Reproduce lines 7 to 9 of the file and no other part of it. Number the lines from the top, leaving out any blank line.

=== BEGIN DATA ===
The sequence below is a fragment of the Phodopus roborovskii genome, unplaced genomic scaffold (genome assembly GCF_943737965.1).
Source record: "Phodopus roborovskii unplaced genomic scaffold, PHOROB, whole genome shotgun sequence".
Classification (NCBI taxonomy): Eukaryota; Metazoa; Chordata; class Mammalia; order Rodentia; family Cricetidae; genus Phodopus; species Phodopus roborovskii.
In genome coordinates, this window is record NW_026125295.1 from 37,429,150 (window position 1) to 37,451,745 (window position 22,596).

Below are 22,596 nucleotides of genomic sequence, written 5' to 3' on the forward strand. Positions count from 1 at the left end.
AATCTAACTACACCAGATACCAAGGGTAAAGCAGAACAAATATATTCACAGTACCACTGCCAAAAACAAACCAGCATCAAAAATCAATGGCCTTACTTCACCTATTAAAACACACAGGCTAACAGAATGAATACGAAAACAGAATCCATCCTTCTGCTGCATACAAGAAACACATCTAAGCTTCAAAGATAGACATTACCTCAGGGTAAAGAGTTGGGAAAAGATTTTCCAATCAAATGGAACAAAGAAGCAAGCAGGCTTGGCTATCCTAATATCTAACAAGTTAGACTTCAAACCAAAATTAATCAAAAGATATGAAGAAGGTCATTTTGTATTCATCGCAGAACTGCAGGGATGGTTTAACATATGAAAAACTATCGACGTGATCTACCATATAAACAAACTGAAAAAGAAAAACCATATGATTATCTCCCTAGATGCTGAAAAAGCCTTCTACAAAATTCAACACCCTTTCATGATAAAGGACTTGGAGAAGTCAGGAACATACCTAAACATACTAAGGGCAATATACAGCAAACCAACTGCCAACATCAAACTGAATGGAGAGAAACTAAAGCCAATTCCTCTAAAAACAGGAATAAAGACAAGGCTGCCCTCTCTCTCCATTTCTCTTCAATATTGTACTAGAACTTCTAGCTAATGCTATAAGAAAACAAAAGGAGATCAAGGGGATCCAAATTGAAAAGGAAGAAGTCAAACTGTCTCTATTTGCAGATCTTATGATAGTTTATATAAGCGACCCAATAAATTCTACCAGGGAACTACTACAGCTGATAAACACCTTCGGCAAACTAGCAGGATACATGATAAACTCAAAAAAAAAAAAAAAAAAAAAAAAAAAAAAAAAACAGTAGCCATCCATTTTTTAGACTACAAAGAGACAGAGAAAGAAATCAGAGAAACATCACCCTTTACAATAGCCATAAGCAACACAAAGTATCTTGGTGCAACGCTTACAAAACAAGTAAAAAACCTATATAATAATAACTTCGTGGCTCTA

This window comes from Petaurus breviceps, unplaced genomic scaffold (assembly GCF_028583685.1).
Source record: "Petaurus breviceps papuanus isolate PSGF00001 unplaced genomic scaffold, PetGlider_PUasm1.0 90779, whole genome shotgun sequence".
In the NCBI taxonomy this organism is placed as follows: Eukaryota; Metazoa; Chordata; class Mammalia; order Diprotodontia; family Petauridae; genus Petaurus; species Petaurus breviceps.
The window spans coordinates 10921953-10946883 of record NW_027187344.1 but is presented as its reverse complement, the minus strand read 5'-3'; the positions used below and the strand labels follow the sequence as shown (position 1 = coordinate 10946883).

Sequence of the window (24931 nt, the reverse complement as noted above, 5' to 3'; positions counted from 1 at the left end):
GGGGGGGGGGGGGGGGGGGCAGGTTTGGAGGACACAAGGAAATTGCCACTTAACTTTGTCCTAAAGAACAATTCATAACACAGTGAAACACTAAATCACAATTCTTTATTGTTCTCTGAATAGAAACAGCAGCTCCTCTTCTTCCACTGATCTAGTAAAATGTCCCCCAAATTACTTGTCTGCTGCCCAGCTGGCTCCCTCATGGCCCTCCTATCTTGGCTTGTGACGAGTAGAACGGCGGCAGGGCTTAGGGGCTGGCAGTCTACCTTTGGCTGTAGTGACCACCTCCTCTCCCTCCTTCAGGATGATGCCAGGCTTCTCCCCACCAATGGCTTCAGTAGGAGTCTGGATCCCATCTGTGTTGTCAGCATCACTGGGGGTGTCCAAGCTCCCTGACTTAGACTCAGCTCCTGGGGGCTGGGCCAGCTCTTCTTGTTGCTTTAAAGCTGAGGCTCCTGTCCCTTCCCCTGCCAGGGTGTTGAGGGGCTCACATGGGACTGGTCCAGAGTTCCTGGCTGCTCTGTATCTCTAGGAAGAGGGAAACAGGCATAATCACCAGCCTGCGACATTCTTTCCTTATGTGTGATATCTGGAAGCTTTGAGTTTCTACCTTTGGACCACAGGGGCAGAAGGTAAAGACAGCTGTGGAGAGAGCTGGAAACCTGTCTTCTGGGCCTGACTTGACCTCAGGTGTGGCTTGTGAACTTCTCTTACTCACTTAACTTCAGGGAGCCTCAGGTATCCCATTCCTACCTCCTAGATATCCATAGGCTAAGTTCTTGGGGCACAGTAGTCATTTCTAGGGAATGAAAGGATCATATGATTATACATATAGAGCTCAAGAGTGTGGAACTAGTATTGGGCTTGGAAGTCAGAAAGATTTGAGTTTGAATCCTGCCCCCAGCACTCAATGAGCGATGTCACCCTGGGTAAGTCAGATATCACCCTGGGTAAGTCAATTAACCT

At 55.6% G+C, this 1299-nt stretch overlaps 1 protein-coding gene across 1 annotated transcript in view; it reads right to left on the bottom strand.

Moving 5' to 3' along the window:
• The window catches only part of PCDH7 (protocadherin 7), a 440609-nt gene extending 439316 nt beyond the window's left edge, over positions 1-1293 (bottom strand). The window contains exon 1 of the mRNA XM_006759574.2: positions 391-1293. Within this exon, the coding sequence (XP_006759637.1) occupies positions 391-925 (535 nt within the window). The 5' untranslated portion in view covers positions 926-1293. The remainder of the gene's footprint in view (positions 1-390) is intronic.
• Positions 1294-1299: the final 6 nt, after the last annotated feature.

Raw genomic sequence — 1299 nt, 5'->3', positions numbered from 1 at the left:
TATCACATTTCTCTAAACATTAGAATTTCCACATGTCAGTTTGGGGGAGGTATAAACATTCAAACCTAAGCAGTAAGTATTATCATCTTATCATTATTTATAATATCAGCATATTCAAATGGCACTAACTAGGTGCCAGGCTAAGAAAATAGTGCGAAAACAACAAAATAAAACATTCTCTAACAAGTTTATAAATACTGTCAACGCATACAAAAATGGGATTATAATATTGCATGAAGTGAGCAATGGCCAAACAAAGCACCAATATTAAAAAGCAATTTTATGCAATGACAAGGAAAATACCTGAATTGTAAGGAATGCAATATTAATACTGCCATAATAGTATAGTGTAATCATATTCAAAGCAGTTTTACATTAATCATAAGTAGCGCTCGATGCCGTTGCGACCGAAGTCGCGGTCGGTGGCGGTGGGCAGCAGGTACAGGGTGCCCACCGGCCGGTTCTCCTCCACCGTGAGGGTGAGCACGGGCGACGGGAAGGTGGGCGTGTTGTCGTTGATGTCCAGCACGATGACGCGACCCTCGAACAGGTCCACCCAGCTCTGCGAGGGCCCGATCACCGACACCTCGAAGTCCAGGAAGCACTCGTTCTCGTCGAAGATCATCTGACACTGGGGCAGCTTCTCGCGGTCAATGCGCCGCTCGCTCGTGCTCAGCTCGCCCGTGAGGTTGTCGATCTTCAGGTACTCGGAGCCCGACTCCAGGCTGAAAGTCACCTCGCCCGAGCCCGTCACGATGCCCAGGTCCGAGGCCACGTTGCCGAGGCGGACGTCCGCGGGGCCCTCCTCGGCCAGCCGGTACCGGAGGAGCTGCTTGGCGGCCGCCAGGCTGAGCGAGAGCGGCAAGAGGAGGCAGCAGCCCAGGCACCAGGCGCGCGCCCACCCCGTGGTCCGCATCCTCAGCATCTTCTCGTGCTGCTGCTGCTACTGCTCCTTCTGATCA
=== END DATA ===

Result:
This window comes from Petaurus breviceps, unplaced genomic scaffold (assembly GCF_028583685.1).
Source record: "Petaurus breviceps papuanus isolate PSGF00001 unplaced genomic scaffold, PetGlider_PUasm1.0 90779, whole genome shotgun sequence".
In the NCBI taxonomy this organism is placed as follows: Eukaryota; Metazoa; Chordata; class Mammalia; order Diprotodontia; family Petauridae; genus Petaurus; species Petaurus breviceps.